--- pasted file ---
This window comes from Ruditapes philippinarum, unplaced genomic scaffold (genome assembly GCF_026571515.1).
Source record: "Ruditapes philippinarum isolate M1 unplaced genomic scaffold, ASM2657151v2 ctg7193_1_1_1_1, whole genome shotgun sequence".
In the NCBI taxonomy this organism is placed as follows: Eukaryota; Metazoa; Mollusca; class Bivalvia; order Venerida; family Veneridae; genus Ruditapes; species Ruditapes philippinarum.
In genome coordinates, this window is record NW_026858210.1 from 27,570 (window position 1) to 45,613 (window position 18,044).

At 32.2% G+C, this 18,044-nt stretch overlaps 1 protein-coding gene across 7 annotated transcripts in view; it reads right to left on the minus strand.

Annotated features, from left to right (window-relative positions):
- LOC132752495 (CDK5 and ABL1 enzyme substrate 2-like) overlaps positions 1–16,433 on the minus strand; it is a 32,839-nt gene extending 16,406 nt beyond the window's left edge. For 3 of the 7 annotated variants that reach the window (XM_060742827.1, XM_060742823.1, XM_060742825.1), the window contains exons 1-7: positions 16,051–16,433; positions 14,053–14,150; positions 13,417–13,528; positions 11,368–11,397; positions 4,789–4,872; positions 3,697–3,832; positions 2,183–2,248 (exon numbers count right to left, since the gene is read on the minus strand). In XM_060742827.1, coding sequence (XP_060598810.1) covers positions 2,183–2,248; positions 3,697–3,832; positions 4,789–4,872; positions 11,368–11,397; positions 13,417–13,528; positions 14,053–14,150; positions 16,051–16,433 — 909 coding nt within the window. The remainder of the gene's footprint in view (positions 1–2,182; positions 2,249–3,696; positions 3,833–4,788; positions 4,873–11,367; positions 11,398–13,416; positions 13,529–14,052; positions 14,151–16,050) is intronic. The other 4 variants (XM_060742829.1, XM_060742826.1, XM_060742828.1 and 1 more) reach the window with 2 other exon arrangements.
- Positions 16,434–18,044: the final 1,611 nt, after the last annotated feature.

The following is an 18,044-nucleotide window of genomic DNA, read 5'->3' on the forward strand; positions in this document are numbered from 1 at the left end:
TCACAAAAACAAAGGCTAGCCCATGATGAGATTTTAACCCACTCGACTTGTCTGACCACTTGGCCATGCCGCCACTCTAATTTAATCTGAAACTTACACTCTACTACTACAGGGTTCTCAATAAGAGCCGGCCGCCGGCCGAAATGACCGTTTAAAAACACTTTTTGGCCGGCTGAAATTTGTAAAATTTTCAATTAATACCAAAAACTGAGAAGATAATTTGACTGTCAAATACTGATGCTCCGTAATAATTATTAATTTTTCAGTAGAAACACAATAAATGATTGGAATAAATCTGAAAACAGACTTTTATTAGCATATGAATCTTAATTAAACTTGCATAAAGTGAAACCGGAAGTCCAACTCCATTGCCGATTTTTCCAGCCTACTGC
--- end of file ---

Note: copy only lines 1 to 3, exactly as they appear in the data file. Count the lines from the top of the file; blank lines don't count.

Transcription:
This window comes from Ruditapes philippinarum, unplaced genomic scaffold (genome assembly GCF_026571515.1).
Source record: "Ruditapes philippinarum isolate M1 unplaced genomic scaffold, ASM2657151v2 ctg7193_1_1_1_1, whole genome shotgun sequence".
In the NCBI taxonomy this organism is placed as follows: Eukaryota; Metazoa; Mollusca; class Bivalvia; order Venerida; family Veneridae; genus Ruditapes; species Ruditapes philippinarum.